Penne Pasta with creamy Alfredo Sauce and steamed Asparagus and Broccoli

Penne Pasta with creamy Alfredo Sauce and steamed Asparagus and Broccoli

One of the lighter spring or summer seasonal pales would have worked because of their lightness and would have brought a different flavor profile because of their hoppy vegetal taste.  That would have placed more of the emphasis on the vegetables instead of the sauce.  The yeasty taste of a wheat beer moves the emphasis to the sauce instead of the vegetables and in turn, with this sauce in particular, the sauce accepts some of the tastes of the beer highlighting both.  That yeasty sweetness also complemented the vegetables without getting in their way giving me a good summer pairing.

Mixed Vegetable Frittata and Allagash White Food/Beer Pairing

Posted in beer, food with tags , , , , , , , , , , , , , , , , , on February 23, 2014 by cueball

This may be my favorite pairing so far and it will probably stay as one of my favorites for a good while.  Why?  It was a purely spontaneous pairing.

This is what happened.  I spent the morning as I do on Saturdays watching Premiere League soccer and cleaning my house.  I met Eightball for lunch at my favorite place in Shelby for beer (today the newly tapped Anderson Valley Boont Amber Ale) and food, Pleasant City.  Then I went over to my local beer store, Dragonfly Wine Market, tasted  few of my favorite North Carolina beers (Lonerider: Sweet Josie and Shotgun Betty; Mother Earth Brewing Endless River; and Highland Brewing Oatmeal Porter) and purchased more beer then I should have but not as much as a I wanted.

I arrived back home and almost drove to the grocery store (which would have been my third trip in two days) when I decided to look at what I had laying around.  For whatever reason, the milk, eggs, and frozen vegetables jumped out at me.  A frittata would be a great light dinner with a lot of flavor. So I went through my recipe books and found a recipe for a pasta frittata.  I didn’t have pasta, so I just substituted the vegetables and added some Parmesan cheese to make it all come together and in 30 minutes I had nice light and feathery tasting frittata.

As soon as I decided on the frittata, I knew exactly what I was going to pair it with.  Taking advice from the ur-text of beer and food pairing, The Brewmaster’s Table, witbier was the obvious choice of what is currently in my fridge.  Luckily, my only witbier at the moment was the Allagash White.

First off, as it should, Allagash White pours a little cloudy and has a nice quickly disappearing head.  On the nose, you get a little bit of cloves from the yeast and the orange peel and coriander among others from the added spices.  On the front of the taste, you get the bright orange peel/citrusy taste with the cloves, coriander, and other spices coming along behind.  On the finish there is a touch of wheat that makes you want another sip.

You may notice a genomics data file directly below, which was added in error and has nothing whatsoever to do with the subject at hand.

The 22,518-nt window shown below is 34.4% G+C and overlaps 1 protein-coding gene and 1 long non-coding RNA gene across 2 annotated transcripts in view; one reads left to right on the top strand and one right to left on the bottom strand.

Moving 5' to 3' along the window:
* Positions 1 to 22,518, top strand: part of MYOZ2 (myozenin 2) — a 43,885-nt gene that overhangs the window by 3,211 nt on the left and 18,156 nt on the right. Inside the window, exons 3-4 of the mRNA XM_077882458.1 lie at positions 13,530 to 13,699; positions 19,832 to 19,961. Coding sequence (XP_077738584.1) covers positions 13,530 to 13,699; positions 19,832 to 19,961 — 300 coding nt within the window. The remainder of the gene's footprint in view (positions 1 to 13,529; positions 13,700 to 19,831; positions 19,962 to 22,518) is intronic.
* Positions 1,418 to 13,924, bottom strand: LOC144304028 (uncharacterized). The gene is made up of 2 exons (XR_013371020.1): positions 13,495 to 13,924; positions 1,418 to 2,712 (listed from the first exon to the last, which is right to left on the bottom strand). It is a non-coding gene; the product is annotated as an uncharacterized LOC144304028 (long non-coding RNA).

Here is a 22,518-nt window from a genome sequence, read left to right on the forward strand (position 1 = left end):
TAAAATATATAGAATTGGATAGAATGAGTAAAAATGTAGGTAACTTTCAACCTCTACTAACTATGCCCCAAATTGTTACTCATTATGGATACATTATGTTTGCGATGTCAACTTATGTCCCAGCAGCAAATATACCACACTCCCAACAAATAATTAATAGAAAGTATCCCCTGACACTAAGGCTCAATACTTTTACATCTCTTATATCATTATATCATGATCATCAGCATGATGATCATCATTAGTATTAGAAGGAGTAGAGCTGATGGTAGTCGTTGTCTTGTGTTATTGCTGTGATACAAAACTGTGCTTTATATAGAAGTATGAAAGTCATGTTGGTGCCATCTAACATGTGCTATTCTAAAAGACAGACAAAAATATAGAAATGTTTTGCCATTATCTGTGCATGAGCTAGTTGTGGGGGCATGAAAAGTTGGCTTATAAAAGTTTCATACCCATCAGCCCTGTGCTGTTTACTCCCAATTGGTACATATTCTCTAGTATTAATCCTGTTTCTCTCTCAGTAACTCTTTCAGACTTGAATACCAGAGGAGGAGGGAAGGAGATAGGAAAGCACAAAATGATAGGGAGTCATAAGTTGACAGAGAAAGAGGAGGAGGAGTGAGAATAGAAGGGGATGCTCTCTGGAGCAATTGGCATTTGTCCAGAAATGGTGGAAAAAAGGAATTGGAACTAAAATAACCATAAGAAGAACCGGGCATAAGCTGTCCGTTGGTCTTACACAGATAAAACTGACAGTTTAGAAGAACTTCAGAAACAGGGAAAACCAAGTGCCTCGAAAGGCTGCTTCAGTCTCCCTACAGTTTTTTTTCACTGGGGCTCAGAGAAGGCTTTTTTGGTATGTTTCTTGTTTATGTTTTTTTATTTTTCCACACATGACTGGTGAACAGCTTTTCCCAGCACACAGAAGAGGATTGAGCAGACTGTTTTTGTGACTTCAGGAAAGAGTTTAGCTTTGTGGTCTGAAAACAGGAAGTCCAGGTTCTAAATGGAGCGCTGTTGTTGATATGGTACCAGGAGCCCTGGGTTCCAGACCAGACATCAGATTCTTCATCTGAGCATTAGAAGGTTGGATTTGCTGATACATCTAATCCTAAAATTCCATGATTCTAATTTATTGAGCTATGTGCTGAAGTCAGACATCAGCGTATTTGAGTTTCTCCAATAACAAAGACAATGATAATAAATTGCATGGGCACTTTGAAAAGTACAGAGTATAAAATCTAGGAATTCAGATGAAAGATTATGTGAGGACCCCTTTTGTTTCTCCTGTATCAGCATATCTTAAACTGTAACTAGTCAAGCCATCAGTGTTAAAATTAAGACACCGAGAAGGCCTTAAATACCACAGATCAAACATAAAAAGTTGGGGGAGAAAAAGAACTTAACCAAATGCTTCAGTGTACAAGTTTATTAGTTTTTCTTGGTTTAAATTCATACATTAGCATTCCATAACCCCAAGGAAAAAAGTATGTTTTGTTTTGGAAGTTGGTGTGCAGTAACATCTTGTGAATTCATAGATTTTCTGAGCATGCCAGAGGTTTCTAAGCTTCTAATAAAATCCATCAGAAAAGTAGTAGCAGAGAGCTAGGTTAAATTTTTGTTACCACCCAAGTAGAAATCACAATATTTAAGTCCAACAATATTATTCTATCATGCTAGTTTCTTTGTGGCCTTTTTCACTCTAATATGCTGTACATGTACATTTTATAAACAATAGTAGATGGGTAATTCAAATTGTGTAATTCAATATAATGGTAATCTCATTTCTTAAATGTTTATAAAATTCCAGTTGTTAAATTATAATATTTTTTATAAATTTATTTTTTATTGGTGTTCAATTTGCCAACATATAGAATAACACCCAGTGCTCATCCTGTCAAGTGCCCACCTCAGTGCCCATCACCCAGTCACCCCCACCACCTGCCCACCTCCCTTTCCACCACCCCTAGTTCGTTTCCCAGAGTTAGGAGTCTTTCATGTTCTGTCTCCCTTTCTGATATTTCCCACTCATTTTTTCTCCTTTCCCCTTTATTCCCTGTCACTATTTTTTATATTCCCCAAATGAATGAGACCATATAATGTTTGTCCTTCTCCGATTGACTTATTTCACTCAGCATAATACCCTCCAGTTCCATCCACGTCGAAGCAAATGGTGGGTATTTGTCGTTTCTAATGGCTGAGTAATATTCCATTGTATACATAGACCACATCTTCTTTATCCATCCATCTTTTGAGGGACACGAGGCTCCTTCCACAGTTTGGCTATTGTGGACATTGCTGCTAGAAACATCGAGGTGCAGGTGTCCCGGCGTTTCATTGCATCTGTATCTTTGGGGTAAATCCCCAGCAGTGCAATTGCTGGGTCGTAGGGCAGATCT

The White’s orange peel and coriander flavors matched perfectly with the brunchy nature of dinner.  Even with its substantive and full flavor it is light enough to not over power the eggs, milk, and Parmesan mixture.  The frittata is a great last second way to use up extra food.  You can use any filler you want:  pasta, mixed vegetables, spinach, ham, sausage, etc.  In this case I used frozen mixed vegetables to make a quick simple meal.  I also love to use left over pasta or almost caramelized onions.  With the frittata you can make it taste however you want by changing the filler ingredients and the cheese used to bind it together.

This meal would have been better with fresh vegetables, but I was in a hurry and wanted to do something simple.  Isn’t this is how most people deal with wanting to cook something at the after a long day at work or at the last minute to help make a real meal:  What’s in my fridge and pantry that will let me make something that tastes good and is relatively easy?  The next time I’ll get vegetables and chop them and add different flavors and textures to make this better, but because of the situation and how I was feeling at the time this was almost perfect.

This was the essence of what I really want to do.  Find simple, maybe not easy, foods that anyone can make and then try to match them with beer?  In this case I choose a light brunch/breakfast type food for dinner.  To match with that I wanted to first find something that was light and had a profile that was reminiscent of orange juice.  Witbiers are the perfect beer for that situation.

Now, this may be the first of two food and beer posts this weekend.  Eightball and I are probably going to watch Daytona tomorrow.  What beer goes best with driving around in circles for 500 miles?